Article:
MORGANTOWN - All indications Thursday evening seemed to point in the same direction - that Bill Stewart is about to lose his job as West Virginia's head football coach, the final strokes of the pen perhaps taking place today.
The only real unexpected twist, though, is a rather strange one. Apparently neither Stewart nor his attorney, David Hendrickson of Charleston, are in the loop. Despite numerous reports that a buyout is being negotiated, it isn't being negotiated with Stewart.
"There have been no negotiations,'' Hendrickson said Thursday evening while awaiting a delayed flight in New York. "I haven't heard from the athletic department today.''
Oliver Luck, WVU's athletic director, continued to steadfastly refuse comment on what was going to happen with his school's embattled coach, but did admit that "no one wants this to drag out any longer than it needs to.''
One source with intimate knowledge of the situation would say only that "I think you all know where this is headed.''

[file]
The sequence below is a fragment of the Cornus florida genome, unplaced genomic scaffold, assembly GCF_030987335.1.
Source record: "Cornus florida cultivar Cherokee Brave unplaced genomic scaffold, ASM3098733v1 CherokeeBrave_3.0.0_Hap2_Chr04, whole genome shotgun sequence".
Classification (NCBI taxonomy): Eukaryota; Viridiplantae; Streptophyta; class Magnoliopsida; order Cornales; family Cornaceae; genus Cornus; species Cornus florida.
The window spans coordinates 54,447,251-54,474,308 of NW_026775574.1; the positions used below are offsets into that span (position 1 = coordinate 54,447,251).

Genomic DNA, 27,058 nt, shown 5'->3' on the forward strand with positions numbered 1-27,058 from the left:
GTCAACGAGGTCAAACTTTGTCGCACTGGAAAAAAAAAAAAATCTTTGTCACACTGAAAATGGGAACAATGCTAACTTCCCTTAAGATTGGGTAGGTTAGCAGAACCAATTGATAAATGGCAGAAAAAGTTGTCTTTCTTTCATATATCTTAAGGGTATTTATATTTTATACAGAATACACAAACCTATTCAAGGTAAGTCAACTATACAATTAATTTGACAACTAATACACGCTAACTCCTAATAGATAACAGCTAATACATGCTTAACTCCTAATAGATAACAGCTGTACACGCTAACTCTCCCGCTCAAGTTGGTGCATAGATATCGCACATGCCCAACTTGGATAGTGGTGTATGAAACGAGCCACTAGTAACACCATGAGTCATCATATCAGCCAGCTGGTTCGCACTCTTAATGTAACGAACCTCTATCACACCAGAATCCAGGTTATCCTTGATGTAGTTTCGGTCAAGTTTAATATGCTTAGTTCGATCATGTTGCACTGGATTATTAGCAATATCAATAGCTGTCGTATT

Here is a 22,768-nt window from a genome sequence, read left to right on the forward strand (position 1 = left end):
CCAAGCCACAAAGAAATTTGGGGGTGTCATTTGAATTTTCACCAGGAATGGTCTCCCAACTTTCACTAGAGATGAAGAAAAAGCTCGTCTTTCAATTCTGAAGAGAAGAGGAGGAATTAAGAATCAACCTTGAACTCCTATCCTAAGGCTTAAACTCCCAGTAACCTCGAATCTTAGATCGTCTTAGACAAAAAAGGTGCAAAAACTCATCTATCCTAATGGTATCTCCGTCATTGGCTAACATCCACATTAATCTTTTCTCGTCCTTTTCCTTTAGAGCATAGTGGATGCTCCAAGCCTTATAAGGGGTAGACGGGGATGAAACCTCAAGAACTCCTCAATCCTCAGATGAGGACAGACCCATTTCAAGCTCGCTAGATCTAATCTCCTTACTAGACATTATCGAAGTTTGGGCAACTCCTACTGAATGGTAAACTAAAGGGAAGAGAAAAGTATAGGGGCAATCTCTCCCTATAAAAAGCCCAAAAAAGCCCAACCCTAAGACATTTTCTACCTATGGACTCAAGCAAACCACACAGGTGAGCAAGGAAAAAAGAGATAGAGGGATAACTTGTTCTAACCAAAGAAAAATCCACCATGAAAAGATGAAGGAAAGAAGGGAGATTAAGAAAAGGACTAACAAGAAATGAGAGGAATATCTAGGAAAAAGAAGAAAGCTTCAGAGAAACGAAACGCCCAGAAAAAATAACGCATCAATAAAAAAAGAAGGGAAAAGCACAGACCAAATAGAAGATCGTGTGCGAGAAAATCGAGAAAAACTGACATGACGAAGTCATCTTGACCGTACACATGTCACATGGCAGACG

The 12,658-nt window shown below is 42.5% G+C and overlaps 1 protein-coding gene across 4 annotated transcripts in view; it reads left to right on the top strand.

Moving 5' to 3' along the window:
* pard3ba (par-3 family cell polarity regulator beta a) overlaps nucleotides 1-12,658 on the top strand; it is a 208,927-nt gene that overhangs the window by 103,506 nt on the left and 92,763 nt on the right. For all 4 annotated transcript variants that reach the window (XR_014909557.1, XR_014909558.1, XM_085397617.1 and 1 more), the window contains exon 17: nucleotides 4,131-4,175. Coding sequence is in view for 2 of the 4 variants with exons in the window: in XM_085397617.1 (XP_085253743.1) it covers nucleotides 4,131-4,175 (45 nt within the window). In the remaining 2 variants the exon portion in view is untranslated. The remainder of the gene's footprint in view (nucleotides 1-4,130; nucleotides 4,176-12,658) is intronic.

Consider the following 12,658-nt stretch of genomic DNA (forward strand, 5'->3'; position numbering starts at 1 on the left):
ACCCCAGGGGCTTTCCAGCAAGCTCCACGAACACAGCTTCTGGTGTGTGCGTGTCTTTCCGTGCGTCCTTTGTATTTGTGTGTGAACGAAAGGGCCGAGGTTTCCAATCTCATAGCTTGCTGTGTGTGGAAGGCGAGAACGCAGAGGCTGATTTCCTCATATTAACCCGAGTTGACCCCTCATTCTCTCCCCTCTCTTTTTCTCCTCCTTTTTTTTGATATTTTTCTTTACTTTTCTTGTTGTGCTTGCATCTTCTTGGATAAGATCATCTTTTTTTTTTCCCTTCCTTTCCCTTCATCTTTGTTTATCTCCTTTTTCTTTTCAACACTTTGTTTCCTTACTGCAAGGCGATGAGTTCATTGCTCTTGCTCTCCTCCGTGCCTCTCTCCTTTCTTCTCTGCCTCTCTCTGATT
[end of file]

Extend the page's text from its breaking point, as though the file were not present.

And that would be the termination of Stewart and the early elevation of offensive coordinator Dana Holgorsen into his spot as the school's head coach. That was supposed to happen after the 2011 season, but it now appears that Stewart might only watch that as a fan.
Still, there is no reliable confirmation from any sources that Stewart is, in fact, on his last legs. The only one with absolute knowledge of that is Luck, and he is not talking.
"I can't say anything,'' he said in response to a question about when a resolution might be made known. "I'm just not going to go there. I know that's not what you're looking for, but I'm just not going to talk about it.''
Multiple outlets Thursday night reported that the decision has been made, but none cited specific sources and almost all mentioned negotiations for a buyout. But no negotiations are taking place.
Still, if in fact the decision has been made to terminate Stewart, the only real issue left to be resolved might be contractual. When Stewart was forced to amend his 2008 multi-year contract in December of last year, the new pact agreed to pay him $750,000 in liquidated damages by Jan. 31, 2011 and then provide him with employment elsewhere in the university for 30 months, with compensation being another $375,000. But that was before the school decided to allow Stewart to coach the team in 2011.